Father says he was visiting family.
Iran is reported to have sentenced a former United States marine to death for espionage and started enriching uranium at an underground site in an apparent show of defiance in the face of western sanctions. The White House denied that Amir Mirzaei Hekmati, a 28-year-old Iranian-American born in Arizona, was a spy, and demanded his release. His family insisted that he had been visiting his grandparents when he was arrested last year.
Mr Hekmati, a dual U.S.-Iranian national who had served as a U.S. marine translator, was shown on Iranian television in December seemingly confessing to being a CIA agent sent to gain the trust of the Iranian government by pretending to offer U.S. state secrets. The death sentence against him was reported by the Iranian state news agency, IRNA.
The White House said it was seeking to independently verify the reports, adding that it would strongly condemn such a verdict if confirmed.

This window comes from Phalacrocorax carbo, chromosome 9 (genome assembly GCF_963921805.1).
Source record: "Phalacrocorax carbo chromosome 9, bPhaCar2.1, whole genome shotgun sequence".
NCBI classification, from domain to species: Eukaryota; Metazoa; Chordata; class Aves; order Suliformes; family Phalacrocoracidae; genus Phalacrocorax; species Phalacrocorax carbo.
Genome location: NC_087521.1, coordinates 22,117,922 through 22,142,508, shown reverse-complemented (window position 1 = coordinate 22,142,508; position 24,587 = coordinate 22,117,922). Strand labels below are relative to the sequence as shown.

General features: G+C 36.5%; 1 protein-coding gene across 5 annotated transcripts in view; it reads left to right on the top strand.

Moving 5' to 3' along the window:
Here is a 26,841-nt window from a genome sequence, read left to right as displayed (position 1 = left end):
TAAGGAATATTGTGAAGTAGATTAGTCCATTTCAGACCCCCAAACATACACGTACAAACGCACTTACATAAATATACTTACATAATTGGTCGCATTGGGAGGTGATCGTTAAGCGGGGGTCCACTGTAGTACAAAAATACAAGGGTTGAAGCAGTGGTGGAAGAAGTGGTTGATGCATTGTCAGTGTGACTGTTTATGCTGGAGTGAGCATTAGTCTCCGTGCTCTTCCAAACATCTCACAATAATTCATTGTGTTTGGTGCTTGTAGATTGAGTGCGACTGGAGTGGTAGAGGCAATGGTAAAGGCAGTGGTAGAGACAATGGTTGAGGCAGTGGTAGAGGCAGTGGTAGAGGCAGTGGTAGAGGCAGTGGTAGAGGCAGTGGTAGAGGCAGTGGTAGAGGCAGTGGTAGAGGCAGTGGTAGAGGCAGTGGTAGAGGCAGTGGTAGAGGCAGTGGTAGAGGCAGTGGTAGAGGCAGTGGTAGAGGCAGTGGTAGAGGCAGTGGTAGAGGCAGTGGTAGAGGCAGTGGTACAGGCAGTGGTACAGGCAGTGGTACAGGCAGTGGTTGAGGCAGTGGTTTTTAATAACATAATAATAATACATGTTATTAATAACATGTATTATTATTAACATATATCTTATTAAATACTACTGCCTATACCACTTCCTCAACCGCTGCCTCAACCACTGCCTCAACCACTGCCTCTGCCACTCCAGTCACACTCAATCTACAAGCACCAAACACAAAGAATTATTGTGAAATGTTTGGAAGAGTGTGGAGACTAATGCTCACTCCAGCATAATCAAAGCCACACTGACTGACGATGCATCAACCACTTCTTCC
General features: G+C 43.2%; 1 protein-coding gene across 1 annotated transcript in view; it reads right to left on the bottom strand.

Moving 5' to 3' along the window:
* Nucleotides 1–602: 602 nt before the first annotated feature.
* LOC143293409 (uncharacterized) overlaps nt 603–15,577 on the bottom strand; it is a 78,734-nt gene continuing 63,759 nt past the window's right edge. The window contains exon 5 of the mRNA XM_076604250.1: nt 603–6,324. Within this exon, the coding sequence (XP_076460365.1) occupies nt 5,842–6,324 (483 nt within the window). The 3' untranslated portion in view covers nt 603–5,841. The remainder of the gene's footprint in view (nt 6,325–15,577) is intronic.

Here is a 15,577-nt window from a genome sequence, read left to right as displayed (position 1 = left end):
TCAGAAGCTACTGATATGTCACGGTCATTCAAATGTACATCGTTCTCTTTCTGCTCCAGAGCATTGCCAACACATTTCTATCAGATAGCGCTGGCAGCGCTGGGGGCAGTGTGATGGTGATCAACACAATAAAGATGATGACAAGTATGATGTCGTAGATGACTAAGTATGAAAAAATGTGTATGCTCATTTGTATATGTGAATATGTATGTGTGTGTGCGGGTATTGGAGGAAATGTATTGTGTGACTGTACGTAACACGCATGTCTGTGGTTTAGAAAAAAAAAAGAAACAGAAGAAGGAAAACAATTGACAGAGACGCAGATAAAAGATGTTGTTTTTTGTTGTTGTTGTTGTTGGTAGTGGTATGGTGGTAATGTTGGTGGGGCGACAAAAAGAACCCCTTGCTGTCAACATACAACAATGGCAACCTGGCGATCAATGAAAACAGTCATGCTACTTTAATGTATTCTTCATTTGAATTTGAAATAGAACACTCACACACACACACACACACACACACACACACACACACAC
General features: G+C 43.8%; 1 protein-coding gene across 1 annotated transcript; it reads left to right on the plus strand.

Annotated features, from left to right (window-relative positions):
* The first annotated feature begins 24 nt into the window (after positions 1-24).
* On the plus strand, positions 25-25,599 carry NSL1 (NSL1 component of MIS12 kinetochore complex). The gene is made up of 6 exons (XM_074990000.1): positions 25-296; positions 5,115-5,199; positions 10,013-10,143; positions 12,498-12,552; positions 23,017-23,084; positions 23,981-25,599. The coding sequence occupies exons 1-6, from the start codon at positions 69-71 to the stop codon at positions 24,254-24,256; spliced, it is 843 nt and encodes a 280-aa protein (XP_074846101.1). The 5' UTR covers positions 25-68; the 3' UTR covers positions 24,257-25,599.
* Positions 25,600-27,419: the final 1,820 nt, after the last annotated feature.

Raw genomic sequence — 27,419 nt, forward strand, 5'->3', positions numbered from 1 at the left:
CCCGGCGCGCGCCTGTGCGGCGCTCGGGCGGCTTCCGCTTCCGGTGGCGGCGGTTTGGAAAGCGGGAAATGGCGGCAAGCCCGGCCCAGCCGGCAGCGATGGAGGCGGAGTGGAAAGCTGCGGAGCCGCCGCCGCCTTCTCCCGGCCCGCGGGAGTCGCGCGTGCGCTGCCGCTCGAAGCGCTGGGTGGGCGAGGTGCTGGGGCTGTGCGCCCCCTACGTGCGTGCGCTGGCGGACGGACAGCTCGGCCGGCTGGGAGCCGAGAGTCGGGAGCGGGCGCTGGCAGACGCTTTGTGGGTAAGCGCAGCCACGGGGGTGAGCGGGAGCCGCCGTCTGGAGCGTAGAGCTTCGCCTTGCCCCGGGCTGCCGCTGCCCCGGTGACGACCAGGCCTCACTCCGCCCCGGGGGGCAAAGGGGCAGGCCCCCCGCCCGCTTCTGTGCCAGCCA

“Allegations that Mr Hekmati either worked for, or was sent to Iran by the CIA, are false,” said a spokesman, Tommy Vietor. “The Iranian regime has a history of falsely accusing people of being spies, of eliciting forced confessions, and of holding innocent Americans for political reasons.” Mr Hekmati was reported to have been arrested in August, but his family did not make it public then because it said it was advised by Iranian officials that it would worsen his situation.
He has been given 20 days to appeal against his sentence, but his family say it has been unable to hire an independent Iranian lawyer to argue his case. The White House has demanded Mr Hekmati be given access to legal counsel and to be released “without delay”. — © Guardian Newspapers Limited, 2012